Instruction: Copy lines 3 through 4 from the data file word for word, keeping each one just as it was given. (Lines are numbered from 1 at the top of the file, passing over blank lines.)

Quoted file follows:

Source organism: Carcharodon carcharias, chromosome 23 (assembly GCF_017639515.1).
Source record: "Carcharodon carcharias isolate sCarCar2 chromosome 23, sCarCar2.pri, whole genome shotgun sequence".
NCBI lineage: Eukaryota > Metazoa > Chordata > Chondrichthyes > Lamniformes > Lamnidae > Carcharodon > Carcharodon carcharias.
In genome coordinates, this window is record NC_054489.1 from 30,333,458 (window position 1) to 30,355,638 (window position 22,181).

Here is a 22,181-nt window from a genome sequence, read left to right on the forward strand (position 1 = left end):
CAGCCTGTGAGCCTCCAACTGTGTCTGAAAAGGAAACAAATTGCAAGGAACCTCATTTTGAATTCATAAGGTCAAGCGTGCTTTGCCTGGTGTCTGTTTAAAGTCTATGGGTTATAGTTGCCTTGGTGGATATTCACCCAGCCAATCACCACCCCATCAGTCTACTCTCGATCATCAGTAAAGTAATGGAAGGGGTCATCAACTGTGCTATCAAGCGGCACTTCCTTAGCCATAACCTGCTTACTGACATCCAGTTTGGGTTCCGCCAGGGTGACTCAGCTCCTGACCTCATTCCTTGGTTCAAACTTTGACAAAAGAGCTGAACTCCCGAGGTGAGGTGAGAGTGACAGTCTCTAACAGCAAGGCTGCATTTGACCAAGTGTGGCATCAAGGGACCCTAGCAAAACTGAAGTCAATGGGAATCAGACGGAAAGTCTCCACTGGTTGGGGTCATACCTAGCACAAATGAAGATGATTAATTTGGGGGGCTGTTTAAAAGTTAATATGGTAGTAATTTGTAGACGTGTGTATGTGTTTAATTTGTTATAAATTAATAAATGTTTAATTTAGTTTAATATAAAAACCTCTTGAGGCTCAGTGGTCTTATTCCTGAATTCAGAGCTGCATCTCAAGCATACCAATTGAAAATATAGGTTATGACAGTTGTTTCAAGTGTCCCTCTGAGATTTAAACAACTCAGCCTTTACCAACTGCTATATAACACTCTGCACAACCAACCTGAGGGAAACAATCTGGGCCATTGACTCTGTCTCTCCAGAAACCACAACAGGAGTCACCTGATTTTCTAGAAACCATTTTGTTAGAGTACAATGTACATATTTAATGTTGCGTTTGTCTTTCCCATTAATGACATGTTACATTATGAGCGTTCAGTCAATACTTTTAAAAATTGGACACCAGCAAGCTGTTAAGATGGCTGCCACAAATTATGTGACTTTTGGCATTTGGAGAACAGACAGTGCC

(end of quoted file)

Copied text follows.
NCBI lineage: Eukaryota > Metazoa > Chordata > Chondrichthyes > Lamniformes > Lamnidae > Carcharodon > Carcharodon carcharias.
In genome coordinates, this window is record NC_054489.1 from 30,333,458 (window position 1) to 30,355,638 (window position 22,181).